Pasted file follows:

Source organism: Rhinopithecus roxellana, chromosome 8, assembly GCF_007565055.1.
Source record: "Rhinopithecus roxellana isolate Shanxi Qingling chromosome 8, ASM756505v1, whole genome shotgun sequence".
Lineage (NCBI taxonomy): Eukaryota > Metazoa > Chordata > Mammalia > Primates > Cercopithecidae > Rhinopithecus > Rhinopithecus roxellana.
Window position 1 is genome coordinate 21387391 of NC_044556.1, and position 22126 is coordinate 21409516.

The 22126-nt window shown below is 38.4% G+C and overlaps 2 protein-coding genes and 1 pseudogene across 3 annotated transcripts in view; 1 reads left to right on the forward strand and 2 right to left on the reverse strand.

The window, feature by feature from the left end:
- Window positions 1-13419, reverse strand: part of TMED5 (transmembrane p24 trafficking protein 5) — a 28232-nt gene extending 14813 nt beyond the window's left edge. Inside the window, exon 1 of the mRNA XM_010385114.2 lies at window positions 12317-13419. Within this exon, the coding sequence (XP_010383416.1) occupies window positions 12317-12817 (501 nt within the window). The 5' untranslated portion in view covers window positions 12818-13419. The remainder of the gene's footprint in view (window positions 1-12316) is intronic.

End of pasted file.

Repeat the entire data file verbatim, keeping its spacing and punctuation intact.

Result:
Source organism: Rhinopithecus roxellana, chromosome 8, assembly GCF_007565055.1.
Source record: "Rhinopithecus roxellana isolate Shanxi Qingling chromosome 8, ASM756505v1, whole genome shotgun sequence".
Lineage (NCBI taxonomy): Eukaryota > Metazoa > Chordata > Mammalia > Primates > Cercopithecidae > Rhinopithecus > Rhinopithecus roxellana.
Window position 1 is genome coordinate 21387391 of NC_044556.1, and position 22126 is coordinate 21409516.

The 22126-nt window shown below is 38.4% G+C and overlaps 2 protein-coding genes and 1 pseudogene across 3 annotated transcripts in view; 1 reads left to right on the forward strand and 2 right to left on the reverse strand.

The window, feature by feature from the left end:
- Window positions 1-13419, reverse strand: part of TMED5 (transmembrane p24 trafficking protein 5) — a 28232-nt gene extending 14813 nt beyond the window's left edge. Inside the window, exon 1 of the mRNA XM_010385114.2 lies at window positions 12317-13419. Within this exon, the coding sequence (XP_010383416.1) occupies window positions 12317-12817 (501 nt within the window). The 5' untranslated portion in view covers window positions 12818-13419. The remainder of the gene's footprint in view (window positions 1-12316) is intronic.